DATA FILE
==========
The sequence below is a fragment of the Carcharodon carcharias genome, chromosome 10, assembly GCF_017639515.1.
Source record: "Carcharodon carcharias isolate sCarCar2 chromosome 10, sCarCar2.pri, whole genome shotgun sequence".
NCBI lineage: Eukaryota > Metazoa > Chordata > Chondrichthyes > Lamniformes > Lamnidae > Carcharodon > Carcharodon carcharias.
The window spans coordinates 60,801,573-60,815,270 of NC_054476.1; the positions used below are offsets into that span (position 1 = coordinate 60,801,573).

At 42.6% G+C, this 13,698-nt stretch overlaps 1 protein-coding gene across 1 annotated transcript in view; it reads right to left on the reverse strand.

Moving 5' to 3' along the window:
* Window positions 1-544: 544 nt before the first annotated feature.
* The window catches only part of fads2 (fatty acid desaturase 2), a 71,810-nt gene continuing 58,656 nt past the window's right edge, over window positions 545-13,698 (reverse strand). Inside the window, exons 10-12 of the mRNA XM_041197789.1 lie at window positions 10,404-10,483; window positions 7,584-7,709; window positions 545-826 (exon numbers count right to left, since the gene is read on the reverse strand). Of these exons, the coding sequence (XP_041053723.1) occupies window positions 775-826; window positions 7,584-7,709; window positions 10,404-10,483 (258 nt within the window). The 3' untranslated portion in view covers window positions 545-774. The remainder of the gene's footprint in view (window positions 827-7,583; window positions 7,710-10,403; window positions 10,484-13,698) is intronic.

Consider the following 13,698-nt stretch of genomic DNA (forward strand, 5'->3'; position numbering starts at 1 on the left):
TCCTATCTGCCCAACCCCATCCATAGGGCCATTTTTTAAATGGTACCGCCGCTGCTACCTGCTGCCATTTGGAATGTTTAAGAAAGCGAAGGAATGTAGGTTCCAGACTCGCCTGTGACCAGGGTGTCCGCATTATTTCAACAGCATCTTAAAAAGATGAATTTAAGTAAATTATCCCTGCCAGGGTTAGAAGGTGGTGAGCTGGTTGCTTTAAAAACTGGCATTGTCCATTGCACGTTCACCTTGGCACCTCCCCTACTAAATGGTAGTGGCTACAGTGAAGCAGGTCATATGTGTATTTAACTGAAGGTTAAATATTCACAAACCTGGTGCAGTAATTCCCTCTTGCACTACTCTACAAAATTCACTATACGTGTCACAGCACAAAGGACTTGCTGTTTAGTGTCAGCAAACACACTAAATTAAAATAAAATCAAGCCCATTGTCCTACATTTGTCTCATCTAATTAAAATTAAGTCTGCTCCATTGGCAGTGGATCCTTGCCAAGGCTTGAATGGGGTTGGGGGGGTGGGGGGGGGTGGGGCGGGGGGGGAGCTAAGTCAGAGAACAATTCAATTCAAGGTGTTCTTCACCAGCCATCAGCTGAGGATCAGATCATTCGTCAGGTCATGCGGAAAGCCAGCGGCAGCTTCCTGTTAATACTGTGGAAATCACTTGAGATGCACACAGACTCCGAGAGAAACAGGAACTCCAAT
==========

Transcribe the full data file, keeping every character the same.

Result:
The sequence below is a fragment of the Carcharodon carcharias genome, chromosome 10, assembly GCF_017639515.1.
Source record: "Carcharodon carcharias isolate sCarCar2 chromosome 10, sCarCar2.pri, whole genome shotgun sequence".
NCBI lineage: Eukaryota > Metazoa > Chordata > Chondrichthyes > Lamniformes > Lamnidae > Carcharodon > Carcharodon carcharias.
The window spans coordinates 60,801,573-60,815,270 of NC_054476.1; the positions used below are offsets into that span (position 1 = coordinate 60,801,573).

At 42.6% G+C, this 13,698-nt stretch overlaps 1 protein-coding gene across 1 annotated transcript in view; it reads right to left on the reverse strand.

Moving 5' to 3' along the window:
* Window positions 1-544: 544 nt before the first annotated feature.
* The window catches only part of fads2 (fatty acid desaturase 2), a 71,810-nt gene continuing 58,656 nt past the window's right edge, over window positions 545-13,698 (reverse strand). Inside the window, exons 10-12 of the mRNA XM_041197789.1 lie at window positions 10,404-10,483; window positions 7,584-7,709; window positions 545-826 (exon numbers count right to left, since the gene is read on the reverse strand). Of these exons, the coding sequence (XP_041053723.1) occupies window positions 775-826; window positions 7,584-7,709; window positions 10,404-10,483 (258 nt within the window). The 3' untranslated portion in view covers window positions 545-774. The remainder of the gene's footprint in view (window positions 827-7,583; window positions 7,710-10,403; window positions 10,484-13,698) is intronic.

Consider the following 13,698-nt stretch of genomic DNA (forward strand, 5'->3'; position numbering starts at 1 on the left):
TCCTATCTGCCCAACCCCATCCATAGGGCCATTTTTTAAATGGTACCGCCGCTGCTACCTGCTGCCATTTGGAATGTTTAAGAAAGCGAAGGAATGTAGGTTCCAGACTCGCCTGTGACCAGGGTGTCCGCATTATTTCAACAGCATCTTAAAAAGATGAATTTAAGTAAATTATCCCTGCCAGGGTTAGAAGGTGGTGAGCTGGTTGCTTTAAAAACTGGCATTGTCCATTGCACGTTCACCTTGGCACCTCCCCTACTAAATGGTAGTGGCTACAGTGAAGCAGGTCATATGTGTATTTAACTGAAGGTTAAATATTCACAAACCTGGTGCAGTAATTCCCTCTTGCACTACTCTACAAAATTCACTATACGTGTCACAGCACAAAGGACTTGCTGTTTAGTGTCAGCAAACACACTAAATTAAAATAAAATCAAGCCCATTGTCCTACATTTGTCTCATCTAATTAAAATTAAGTCTGCTCCATTGGCAGTGGATCCTTGCCAAGGCTTGAATGGGGTTGGGGGGGTGGGGGGGGGTGGGGCGGGGGGGGAGCTAAGTCAGAGAACAATTCAATTCAAGGTGTTCTTCACCAGCCATCAGCTGAGGATCAGATCATTCGTCAGGTCATGCGGAAAGCCAGCGGCAGCTTCCTGTTAATACTGTGGAAATCACTTGAGATGCACACAGACTCCGAGAGAAACAGGAACTCCAAT